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Out-of-the-box thinking for SMEs: Lessons on how to thrive in an inclusive economy
SMEs are well placed to succeed in tomorrow’s business landscape, says Anne Lise Kjaer, CEO and founder of Kjaer Global and a leading global futurologist. With agility on their side in a period of ongoing global uncertainty, she believes SMEs need to leverage their supplier and stakeholder networks, champion their locality and adopt a transparent and responsive approach that respects consumers’ new needs.
‘One of the biggest challenges facing SMEs today is the lack of time; time to think and plan where to go next,’ says Ms Kjaer. ‘The solution to this challenge is clear: focus. But to do that we need a whole new mindset and a simple system that talks back to us in an informed way – and that’s where trend management comes into play.’ Ms Kjaer, a key-note speaker at the EUROSME 2013 conference in Dublin on 11-12 June, will deliver a speech with the working title ‘Tomorrow's Global Citizen and the Inclusive Economy’.
Kjaer argues that, as physical and virtual borders dissolve, seamless transitions and self-defined boundaries in all areas of life will become the norm: ‘The physical retail store is no longer the core customer universe, so businesses must evolve to be where people are. A new generation, raised on the freedoms of technology, expects convenience, exchange and interaction plus lower-cost products and services. Without a doubt, we will witness the continued growth of social commerce and other technology-enabled industries.’
Paving the way for holistic economic models, more inclusive economy
Ms Kjaer has developed what she calls the 4P (People, Planet, Purpose and then Profit) concept, a checklist of sequential priorities that managers should pursue in order to achieve future success: ‘Following the 4Ps is a strongly social and ethical approach, but it also works for the bottom line because once we have a positive impact on people and planet with an ethos to match, we guarantee a place for our organisation in the future. Instead of feeding off its surroundings, our organisation enriches them, and this leads on to profit.’ Ms Kjaer also refutes the notion that her approach is not practical during difficult economic times: ‘4P thinking is more essential than ever right now because it offers a sustainable and human-centred focus that will rebalance the relationship between society and business.’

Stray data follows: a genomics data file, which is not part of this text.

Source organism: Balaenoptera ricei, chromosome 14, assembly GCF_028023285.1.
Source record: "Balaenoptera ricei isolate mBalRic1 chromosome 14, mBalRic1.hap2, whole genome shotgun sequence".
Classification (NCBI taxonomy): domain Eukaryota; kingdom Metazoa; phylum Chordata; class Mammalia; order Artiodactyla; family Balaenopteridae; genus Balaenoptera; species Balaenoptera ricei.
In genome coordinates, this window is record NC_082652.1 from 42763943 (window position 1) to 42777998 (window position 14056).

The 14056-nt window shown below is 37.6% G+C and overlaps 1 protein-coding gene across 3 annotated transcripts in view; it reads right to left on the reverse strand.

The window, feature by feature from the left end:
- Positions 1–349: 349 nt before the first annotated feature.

Her company, Kjaer Global, is in the business of preparing companies for the future by identifying key societal trends on the basis of quantitative and qualitative data, as well as value-based research. It works with leading brands, as well as SMEs. A core tool is the Kjaer Global Trend Atlas, a trends filter used to determine the emergent scientific, social, emotional and spiritual drivers that impact everyday life and redefine our culture and the way we choose to live.